Congressman Bill Pascrell

Representing the 9th District of NEW JERSEY

Pascrell Offers Tax Amendment to Preserve Popular N.J. Deduction

Nov 7, 2017
Press Release
Amendment would retain full state and local tax deduction exempting property, income, and sales taxes from double taxation

WASHINGTON, DC – Today, U.S. Representative Bill Pascrell, Jr. (D-NJ), a member of the House Ways and Means Committee, authored an amendment to the Ryan-McConnell tax bill to retain the state and local tax (SALT) deduction. His amendment was offered during the Ways and Means Committee markup for the Republican tax bill, and voted down along party lines, 16-23.

On October 24, Rep. Pascrell offered an amendment in the budget bill to retain the SALT deduction in the Republican budget being considered by the House. His amendment was voted down by the Republican-controlled Rules Committee.

[Remarks as prepared]

Mr. Chairman, I have an amendment at the desk.

We know that this bill eliminates deductions for middle class families to give massive tax breaks to corporations and the wealthiest Americans.

One of the deductions on the chopping block is the state and local tax deduction, commonly referred to as SALT.

My amendment would restore the state and local tax deduction in full, including property taxes, state and local income taxes, and sales taxes paid.

After an outcry from members in their own caucus about the initial effort to eliminate SALT entirely, Republican Leadership amended their plan. They still ended the deduction for state and local income and sales taxes, but included a property tax deduction with a cap.

Now, some in the majority will tell you this is a compromise. Some have even tried to claim that this is a big win. But middle class families, particularly those from New Jersey and other high-tax states, will tell you that’s baloney.

I hate to break it to some of my colleagues, but they got rolled by this raw deal. And they shouldn’t be surprised when Chairman Hatch drops a bill later this week repealing the SALT deduction outright.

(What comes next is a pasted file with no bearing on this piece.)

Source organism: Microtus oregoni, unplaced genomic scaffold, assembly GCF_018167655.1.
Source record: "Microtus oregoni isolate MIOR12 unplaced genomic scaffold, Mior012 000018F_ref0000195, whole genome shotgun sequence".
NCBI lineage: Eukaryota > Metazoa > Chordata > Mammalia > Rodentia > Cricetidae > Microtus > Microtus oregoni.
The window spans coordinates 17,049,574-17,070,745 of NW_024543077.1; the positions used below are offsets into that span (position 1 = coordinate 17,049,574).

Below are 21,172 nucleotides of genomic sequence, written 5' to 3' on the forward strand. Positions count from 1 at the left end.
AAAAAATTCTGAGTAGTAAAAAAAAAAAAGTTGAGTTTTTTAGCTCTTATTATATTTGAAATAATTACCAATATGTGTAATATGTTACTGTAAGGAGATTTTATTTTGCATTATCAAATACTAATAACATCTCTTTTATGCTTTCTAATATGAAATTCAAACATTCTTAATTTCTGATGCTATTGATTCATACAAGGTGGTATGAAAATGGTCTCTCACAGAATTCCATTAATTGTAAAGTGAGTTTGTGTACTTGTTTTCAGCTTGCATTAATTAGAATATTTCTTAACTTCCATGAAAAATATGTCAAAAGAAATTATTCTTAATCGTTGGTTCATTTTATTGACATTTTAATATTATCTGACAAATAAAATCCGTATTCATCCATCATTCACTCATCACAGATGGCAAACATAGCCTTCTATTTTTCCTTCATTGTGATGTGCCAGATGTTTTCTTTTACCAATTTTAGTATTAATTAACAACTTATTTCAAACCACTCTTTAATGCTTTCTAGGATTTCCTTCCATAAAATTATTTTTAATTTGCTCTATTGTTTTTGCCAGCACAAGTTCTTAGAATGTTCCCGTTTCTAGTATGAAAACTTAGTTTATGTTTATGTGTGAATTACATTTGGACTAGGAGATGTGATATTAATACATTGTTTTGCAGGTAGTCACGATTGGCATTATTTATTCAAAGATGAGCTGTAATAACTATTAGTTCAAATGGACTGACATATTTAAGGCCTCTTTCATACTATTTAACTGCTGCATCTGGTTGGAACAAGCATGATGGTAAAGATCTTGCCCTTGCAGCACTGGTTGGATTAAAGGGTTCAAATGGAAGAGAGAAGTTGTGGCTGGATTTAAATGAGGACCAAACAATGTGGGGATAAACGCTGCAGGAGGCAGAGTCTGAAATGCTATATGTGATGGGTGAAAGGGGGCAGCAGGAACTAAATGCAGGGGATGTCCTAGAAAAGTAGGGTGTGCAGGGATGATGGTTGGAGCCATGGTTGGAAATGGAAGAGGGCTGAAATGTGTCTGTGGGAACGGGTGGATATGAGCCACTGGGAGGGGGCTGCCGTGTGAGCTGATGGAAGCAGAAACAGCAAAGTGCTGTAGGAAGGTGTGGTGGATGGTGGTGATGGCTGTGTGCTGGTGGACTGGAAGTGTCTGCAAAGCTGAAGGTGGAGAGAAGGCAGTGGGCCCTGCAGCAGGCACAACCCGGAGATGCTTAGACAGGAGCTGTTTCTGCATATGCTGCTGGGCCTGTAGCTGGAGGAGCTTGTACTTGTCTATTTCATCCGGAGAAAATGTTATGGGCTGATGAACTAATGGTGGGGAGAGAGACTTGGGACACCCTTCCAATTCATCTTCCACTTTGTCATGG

Any erosion of SALT is a tax increase, plain and simple. That is why I have been fighting retain this deduction for years and sent a bipartisan letter with 68 of my colleagues in June asking the Administration to preserve the deduction.

Data shows an average middle-class family of four with incomes between $50,000 and $200,000 who own a home will see a tax increase in every state in the country, with California, New York, Utah, Maryland, New Jersey and Virginia being among the hardest hit. In New Jersey, middle-class homeowners can expect to see a tax increase of 19.3 percent, or $1,140 on average.

The changes to SALT paired with changes to the mortgage interest deduction mean housing prices will also fall. I wouldn’t be surprised if my area of the country actually fell into a recession.

Earlier this year, Treasury Secretary Steve Mnuchin suggested that we need to repeal SALT to "stop subsidizing states."

I am not surprised that the Secretary was afraid to show his face at this mark-up. He knows too well that middle-class families in New Jersey already pay into the federal government 25 cents more for every dollar they get back. They should not be punitively targeted for revenue to give tax breaks to heiresses and big corporations.

In fact, while families will lose their deduction, businesses will continue to be allowed to deduct their state and local taxes!

Additionally, as a former Mayor, I know municipalities across the country rely on state and local property taxes and sales taxes for revenue to fund local services like education, public safety, and social services. The cuts in this bill would put pressure on states, counties, and cities to either cut services or raise taxes to make up the difference.

Services would be lost. The firefighters and police officers in my district have been adamant that this cut would be devastating to their ability to provide public safety services in their communities. Groups ranging from the realtors, mayors, service employees, teachers, sheriffs, business groups and many others support retaining SALT.

So, local economies, home values, education, and public safety are at risk by this reckless proposal. I know constituents in states and communities across this nation expect us to stand up for them.

Don’t take it from me. My friend Leonard Lance was quoted as saying the loss of SALT deduction will, “hurt New Jersey's hard-working middle-class families and our state economy.” Despite claims of this bill being a “pro-growth” tax reform plan, the only thing homeowners in our districts will see grow is their tax bill.

I urge my colleagues to support my amendment and restore the important SALT deduction, a bedrock of our tax policy for more than 100 years.

I yield back.

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